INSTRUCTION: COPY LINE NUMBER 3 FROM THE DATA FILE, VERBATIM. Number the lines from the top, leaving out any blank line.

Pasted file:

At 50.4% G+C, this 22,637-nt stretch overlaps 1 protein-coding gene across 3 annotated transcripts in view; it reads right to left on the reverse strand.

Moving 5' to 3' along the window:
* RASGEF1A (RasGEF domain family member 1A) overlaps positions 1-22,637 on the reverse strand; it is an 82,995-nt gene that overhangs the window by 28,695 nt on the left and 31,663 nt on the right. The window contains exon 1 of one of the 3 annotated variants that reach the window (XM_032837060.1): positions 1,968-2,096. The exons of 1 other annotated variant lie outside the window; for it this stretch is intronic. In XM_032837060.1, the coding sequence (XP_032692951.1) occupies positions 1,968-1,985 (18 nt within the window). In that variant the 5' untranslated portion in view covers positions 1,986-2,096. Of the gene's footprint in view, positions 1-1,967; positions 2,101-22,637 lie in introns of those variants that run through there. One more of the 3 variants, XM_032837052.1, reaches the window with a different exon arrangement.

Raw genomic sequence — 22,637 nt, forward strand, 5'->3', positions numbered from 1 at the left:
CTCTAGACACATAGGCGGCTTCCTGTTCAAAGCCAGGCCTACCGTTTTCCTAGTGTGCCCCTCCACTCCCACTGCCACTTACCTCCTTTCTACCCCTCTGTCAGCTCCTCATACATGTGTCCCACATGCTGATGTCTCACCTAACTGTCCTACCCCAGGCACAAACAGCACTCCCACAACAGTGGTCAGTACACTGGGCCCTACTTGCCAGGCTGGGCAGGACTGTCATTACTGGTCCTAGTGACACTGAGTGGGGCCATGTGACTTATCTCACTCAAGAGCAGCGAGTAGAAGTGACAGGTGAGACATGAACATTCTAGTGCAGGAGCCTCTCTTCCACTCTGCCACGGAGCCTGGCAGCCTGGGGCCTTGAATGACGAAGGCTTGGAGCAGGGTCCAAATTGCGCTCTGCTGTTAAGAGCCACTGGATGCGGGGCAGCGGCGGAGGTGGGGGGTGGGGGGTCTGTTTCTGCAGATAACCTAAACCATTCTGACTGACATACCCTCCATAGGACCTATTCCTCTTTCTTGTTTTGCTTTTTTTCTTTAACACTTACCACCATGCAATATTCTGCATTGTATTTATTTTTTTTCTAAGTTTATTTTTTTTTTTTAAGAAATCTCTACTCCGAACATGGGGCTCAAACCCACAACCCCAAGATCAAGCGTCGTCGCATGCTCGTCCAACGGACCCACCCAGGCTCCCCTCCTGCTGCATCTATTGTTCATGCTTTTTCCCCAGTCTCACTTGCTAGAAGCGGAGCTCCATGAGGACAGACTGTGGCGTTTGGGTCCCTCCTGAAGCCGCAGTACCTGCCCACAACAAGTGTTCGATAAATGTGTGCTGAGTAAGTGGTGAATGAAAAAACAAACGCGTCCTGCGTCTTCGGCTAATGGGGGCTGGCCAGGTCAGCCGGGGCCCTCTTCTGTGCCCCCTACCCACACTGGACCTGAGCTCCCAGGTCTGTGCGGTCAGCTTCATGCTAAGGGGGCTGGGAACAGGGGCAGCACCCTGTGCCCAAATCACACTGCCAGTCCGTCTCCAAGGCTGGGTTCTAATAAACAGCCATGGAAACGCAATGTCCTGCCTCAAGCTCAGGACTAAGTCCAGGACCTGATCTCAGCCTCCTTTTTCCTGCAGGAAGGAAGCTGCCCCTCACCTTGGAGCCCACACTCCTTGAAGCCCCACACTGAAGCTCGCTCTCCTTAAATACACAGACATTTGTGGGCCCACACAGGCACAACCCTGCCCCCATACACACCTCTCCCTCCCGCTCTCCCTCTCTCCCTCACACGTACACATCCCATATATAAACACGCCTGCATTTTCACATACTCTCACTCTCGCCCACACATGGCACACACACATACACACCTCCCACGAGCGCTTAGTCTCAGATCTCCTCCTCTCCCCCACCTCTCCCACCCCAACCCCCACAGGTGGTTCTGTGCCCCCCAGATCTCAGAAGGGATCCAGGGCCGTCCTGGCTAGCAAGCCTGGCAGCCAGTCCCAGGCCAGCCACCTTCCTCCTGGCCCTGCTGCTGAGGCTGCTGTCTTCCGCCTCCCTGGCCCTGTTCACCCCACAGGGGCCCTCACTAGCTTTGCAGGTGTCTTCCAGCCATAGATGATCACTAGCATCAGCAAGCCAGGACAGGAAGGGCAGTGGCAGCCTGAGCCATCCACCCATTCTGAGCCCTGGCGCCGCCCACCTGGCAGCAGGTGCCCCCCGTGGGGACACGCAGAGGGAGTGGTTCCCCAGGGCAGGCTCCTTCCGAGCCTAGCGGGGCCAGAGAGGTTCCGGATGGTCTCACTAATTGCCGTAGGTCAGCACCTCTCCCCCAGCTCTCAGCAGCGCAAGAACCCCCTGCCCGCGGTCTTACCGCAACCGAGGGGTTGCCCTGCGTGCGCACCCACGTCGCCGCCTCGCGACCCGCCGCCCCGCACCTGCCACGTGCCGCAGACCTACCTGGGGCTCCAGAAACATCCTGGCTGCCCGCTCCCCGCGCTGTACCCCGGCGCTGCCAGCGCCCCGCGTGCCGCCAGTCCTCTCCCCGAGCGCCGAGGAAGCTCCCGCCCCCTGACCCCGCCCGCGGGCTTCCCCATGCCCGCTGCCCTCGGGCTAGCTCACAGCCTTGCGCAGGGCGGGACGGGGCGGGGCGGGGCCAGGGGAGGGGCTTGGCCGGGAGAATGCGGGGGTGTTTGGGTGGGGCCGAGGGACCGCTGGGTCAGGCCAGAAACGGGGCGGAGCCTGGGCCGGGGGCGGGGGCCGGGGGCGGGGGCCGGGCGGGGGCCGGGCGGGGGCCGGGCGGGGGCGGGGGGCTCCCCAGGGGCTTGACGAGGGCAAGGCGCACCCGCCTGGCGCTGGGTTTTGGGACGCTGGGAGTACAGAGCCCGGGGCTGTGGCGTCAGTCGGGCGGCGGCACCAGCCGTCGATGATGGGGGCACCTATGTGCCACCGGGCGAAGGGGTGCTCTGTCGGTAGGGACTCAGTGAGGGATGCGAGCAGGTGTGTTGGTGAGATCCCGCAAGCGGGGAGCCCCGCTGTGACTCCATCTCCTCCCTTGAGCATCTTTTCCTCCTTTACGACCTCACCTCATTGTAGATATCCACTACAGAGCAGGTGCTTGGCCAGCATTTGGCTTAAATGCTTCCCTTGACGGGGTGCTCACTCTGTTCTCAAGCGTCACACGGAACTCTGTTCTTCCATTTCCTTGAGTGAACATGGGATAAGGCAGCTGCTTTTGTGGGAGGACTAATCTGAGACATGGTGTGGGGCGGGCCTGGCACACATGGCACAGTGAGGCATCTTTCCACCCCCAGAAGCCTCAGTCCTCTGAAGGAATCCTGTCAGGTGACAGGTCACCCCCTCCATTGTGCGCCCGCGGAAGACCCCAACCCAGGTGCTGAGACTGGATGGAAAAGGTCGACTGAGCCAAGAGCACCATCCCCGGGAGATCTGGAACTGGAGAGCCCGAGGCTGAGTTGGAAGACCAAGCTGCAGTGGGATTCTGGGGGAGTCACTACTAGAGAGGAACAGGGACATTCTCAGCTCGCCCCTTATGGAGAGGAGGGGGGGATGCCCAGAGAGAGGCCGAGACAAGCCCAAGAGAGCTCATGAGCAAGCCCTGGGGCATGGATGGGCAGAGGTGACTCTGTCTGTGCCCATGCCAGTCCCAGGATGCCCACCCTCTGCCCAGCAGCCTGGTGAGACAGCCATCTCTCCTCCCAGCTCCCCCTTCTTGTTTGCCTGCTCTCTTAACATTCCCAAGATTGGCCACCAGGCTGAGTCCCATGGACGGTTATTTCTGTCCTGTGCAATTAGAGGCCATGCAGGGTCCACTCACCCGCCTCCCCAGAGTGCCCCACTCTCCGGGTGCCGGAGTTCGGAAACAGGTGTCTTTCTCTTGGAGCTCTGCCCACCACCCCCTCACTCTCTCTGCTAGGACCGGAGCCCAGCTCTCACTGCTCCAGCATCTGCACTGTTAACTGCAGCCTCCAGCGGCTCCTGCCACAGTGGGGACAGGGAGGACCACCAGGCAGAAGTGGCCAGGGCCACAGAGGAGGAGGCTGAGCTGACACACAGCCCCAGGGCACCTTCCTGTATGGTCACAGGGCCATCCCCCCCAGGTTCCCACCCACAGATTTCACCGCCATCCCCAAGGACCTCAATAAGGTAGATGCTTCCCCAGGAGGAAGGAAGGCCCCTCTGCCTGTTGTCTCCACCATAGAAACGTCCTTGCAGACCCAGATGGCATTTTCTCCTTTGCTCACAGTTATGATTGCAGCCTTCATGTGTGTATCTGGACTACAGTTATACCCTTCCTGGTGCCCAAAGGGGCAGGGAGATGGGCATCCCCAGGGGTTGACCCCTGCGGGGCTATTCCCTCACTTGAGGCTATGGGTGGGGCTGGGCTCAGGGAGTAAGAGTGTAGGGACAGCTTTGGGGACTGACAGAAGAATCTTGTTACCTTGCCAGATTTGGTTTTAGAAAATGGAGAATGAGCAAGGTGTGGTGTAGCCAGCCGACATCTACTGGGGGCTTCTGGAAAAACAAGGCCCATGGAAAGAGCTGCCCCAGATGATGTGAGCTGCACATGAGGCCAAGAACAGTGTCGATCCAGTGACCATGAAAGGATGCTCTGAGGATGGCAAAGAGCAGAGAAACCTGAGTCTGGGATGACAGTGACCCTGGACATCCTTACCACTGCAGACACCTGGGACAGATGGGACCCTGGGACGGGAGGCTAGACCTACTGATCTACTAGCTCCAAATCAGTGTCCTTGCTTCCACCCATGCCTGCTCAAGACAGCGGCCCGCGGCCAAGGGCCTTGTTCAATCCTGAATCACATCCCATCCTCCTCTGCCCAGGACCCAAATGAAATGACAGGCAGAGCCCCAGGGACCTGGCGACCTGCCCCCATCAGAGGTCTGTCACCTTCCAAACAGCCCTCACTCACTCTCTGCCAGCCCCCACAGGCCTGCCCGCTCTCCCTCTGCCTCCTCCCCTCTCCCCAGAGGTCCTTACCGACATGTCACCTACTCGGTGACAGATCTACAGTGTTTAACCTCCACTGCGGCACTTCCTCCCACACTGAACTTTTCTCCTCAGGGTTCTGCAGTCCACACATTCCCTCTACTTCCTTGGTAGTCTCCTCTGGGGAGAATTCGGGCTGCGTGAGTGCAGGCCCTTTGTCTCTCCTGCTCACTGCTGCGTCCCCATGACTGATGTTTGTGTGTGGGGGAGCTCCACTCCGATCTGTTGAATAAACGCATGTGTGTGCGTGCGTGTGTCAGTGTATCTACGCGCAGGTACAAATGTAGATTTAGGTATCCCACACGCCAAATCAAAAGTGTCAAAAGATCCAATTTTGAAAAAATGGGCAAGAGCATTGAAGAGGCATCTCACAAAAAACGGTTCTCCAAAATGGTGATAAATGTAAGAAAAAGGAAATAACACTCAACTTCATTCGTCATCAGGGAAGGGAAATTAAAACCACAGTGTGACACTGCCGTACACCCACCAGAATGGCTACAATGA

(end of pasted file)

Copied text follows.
* RASGEF1A (RasGEF domain family member 1A) overlaps positions 1-22,637 on the reverse strand; it is an 82,995-nt gene that overhangs the window by 28,695 nt on the left and 31,663 nt on the right. The window contains exon 1 of one of the 3 annotated variants that reach the window (XM_032837060.1): positions 1,968-2,096. The exons of 1 other annotated variant lie outside the window; for it this stretch is intronic. In XM_032837060.1, the coding sequence (XP_032692951.1) occupies positions 1,968-1,985 (18 nt within the window). In that variant the 5' untranslated portion in view covers positions 1,986-2,096. Of the gene's footprint in view, positions 1-1,967; positions 2,101-22,637 lie in introns of those variants that run through there. One more of the 3 variants, XM_032837052.1, reaches the window with a different exon arrangement.